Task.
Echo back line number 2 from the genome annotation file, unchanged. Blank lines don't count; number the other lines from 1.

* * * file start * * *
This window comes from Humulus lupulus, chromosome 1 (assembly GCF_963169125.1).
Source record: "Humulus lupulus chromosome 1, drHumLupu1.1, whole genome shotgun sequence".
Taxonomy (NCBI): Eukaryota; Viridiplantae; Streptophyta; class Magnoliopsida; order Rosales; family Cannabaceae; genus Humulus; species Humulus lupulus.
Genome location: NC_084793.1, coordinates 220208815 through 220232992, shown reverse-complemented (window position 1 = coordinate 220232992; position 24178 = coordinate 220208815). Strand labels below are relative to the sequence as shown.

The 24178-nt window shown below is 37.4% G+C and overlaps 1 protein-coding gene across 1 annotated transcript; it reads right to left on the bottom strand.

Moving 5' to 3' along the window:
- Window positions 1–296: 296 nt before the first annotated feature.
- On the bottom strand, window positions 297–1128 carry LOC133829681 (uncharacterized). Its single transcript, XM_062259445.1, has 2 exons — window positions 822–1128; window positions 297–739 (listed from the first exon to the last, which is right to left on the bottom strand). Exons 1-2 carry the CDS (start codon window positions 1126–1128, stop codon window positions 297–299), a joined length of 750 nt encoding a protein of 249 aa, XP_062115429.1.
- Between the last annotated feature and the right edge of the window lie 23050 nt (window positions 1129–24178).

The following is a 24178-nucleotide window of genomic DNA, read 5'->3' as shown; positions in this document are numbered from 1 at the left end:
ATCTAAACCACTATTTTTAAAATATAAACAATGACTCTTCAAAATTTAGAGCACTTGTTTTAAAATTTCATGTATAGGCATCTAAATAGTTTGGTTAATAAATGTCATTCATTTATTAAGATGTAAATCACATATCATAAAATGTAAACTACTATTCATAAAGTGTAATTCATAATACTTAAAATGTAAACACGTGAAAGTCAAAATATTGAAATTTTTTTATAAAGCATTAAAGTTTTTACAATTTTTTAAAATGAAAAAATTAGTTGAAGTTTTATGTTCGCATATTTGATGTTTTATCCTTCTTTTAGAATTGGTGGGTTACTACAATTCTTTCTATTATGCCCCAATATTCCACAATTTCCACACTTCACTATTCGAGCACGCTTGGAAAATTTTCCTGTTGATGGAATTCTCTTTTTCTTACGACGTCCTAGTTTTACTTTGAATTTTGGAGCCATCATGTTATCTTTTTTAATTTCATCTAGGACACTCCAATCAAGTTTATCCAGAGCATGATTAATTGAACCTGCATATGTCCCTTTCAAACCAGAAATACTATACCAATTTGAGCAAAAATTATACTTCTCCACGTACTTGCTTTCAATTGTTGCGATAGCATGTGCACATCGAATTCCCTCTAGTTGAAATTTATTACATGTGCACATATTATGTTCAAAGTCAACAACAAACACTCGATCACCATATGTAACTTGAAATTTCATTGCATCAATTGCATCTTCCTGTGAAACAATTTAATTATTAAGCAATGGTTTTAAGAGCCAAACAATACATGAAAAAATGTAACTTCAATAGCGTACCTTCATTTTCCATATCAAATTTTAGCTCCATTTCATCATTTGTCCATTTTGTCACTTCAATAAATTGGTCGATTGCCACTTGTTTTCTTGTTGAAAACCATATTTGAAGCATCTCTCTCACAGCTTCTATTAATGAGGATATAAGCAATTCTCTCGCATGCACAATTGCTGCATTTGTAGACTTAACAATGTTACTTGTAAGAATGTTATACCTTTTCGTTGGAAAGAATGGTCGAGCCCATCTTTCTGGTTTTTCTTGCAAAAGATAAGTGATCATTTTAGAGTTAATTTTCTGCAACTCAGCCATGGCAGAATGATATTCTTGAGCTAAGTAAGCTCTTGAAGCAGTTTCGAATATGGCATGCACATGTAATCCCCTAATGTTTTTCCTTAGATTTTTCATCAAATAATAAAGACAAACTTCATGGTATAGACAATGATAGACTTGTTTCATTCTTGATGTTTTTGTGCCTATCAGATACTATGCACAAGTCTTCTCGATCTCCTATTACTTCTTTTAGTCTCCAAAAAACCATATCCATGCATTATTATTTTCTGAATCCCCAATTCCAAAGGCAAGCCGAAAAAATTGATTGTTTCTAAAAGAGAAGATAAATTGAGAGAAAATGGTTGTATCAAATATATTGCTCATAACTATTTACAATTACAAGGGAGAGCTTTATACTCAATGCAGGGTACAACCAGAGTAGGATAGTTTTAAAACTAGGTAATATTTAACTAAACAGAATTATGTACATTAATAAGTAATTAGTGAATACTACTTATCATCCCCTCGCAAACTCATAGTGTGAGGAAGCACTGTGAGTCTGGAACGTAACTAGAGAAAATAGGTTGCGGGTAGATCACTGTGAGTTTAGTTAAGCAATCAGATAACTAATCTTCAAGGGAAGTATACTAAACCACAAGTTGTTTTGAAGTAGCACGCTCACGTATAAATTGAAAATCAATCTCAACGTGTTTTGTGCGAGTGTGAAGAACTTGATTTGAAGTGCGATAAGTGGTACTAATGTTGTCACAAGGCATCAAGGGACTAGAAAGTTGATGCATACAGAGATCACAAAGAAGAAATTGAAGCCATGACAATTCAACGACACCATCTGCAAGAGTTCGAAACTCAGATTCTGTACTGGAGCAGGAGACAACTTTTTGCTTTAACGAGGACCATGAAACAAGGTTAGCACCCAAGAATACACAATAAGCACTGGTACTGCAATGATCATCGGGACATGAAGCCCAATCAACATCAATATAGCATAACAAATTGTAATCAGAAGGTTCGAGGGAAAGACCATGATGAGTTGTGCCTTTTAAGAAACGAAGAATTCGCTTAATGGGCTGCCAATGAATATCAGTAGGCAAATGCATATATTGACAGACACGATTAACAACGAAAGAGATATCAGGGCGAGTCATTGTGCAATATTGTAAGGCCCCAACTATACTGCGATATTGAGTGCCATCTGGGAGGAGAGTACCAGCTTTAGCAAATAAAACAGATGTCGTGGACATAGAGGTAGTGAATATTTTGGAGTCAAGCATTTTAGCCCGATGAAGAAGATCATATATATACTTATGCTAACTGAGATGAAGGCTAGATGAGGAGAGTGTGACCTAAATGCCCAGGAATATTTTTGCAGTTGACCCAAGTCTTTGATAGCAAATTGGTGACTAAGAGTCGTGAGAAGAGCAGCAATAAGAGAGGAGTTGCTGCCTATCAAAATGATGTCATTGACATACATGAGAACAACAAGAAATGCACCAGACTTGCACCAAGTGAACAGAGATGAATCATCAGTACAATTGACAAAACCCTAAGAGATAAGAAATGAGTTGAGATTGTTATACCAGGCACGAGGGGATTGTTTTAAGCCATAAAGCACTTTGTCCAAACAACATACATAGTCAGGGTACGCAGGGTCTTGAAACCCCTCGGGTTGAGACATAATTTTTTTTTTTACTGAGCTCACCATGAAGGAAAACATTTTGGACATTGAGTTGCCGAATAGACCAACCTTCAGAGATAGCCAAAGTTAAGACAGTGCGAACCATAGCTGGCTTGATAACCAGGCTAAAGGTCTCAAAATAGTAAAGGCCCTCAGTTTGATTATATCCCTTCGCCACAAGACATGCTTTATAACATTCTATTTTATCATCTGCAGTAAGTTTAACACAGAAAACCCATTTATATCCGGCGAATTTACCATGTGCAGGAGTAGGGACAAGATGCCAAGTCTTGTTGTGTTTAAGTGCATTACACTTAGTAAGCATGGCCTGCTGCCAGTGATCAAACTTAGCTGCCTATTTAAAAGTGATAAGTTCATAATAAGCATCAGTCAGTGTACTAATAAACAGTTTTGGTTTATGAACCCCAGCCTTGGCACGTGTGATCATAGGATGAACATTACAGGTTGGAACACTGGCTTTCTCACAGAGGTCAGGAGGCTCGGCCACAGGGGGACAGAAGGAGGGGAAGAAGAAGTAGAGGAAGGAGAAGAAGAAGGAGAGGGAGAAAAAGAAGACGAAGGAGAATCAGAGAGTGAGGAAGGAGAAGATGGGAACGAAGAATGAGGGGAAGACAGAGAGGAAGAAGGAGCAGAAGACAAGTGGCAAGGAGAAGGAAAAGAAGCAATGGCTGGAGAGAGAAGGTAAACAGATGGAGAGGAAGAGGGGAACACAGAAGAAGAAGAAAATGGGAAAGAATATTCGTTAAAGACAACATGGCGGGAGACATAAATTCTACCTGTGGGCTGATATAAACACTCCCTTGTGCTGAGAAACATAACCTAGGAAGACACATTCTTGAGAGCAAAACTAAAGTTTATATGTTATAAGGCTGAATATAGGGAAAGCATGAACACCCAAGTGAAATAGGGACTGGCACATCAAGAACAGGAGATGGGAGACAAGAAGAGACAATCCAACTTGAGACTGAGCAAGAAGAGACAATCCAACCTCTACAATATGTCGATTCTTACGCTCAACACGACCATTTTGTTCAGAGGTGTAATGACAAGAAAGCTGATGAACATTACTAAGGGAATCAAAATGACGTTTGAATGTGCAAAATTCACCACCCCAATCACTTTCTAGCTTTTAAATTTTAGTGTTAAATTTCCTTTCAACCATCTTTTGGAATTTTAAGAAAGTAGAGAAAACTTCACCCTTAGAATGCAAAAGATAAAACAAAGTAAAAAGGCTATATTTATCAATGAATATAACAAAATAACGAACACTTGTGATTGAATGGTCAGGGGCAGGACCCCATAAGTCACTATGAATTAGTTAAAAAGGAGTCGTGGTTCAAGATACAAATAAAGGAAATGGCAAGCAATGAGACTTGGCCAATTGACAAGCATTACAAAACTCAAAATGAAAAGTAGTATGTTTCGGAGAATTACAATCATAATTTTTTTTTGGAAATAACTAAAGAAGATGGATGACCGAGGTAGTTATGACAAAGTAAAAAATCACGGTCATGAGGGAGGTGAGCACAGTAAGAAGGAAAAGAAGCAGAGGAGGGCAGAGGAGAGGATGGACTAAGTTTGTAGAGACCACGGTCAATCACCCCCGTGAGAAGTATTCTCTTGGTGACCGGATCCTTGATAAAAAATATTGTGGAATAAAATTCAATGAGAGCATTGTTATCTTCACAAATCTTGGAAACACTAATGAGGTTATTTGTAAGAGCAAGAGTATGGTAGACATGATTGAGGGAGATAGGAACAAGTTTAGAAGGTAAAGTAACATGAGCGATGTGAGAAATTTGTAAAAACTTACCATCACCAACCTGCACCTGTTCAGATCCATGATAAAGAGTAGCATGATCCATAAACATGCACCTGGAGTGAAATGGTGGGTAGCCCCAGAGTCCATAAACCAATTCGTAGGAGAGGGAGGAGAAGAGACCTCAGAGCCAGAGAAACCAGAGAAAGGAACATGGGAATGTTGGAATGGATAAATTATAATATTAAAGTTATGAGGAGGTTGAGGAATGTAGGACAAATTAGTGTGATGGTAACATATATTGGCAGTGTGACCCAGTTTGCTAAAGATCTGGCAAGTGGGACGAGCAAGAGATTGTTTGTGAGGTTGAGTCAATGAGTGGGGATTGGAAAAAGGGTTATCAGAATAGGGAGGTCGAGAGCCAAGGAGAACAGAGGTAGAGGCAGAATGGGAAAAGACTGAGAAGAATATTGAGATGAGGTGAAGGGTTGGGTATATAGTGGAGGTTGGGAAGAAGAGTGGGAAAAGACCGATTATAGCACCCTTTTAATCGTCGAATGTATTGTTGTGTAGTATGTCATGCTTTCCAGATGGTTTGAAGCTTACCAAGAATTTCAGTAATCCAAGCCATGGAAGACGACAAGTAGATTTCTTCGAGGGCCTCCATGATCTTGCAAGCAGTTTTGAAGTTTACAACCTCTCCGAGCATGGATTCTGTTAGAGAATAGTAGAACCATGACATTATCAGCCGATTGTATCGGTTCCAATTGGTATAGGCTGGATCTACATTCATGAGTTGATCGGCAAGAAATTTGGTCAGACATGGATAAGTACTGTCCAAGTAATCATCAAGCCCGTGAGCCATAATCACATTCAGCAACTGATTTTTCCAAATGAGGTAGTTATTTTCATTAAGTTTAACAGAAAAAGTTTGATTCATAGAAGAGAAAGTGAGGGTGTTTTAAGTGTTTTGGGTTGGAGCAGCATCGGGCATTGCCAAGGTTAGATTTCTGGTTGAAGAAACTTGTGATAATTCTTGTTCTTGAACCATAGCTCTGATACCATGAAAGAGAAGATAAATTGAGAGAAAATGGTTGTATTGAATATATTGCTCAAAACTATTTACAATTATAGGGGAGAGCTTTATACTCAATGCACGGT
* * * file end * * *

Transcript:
Source record: "Humulus lupulus chromosome 1, drHumLupu1.1, whole genome shotgun sequence".